What happens if someone else is driving my car and gets in an accident?

When someone else driving your car gets into an accident, the insurance consequences will vary depending on the circumstances. If your car is insured and you gave the driver permission to take your car, your insurance will be used to pay liability costs.

Specifics will change depending on the insurance states of the car and the driver.

Uninsured driver driving insured car Insured driver driving uninsured car Insured driver driving insured car
Liability is covered
if the driver was given permission to drive the car.
The insured driver’s insurance may cover liability
but will not cover repairs.
The car owner’s insurance will be used
to cover costs.
If the accident was caused by the other driver,
the other driver’s insurance will cover costs.
The car owner is liable for damages
and may be fined.
Excess liability costs may be covered
by the driver’s insurance.
This is a legal driving situation. This is an illegal driving situation. This is a legal driving situation.


In an effort to provide accurate and unbiased information to consumers, our expert review team collects data from dozens of auto insurance providers to formulate rankings of the best insurers. Companies receive a score in each of the following categories, as well as an overall weighted score out of 5.0 stars.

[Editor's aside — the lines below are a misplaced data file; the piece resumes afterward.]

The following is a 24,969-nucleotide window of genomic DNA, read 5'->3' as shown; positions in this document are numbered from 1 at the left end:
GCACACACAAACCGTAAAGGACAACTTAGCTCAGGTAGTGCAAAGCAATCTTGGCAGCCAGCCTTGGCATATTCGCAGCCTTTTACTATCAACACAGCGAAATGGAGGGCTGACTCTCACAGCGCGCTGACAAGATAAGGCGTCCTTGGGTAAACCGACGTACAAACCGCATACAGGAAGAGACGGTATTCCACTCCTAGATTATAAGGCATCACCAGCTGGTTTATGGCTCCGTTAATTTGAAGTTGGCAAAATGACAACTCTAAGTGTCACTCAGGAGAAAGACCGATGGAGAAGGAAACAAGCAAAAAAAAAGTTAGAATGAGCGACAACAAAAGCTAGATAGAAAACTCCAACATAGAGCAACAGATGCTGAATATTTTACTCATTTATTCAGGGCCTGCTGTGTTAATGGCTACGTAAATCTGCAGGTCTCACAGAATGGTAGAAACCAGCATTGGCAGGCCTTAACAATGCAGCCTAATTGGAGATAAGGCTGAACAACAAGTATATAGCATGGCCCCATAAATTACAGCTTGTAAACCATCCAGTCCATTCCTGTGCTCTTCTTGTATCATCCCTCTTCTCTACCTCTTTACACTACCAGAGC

• Industry Standing: Insurers with strong financial ratings and customer-first business practices receive the highest scores in this category.
  • Availability: We consider availability by state as well as exclusions for specific groups of drivers.
  • Coverage: This rating is based on types of insurance available, maximum coverage limits, and add-on policies.
  • Cost and Discounts: Our research team reviews sample quotes for a variety of drivers in every state. Companies with lower prices and many car insurance discount opportunities receive the best scores.
  • Customer Service: We comb through customer reviews and consumer feedback studies from experts like J.D. Power.
  • Technology: Auto insurers with mobile apps, advanced online services and telematics are more likely to meet consumer needs.

Read our other guides: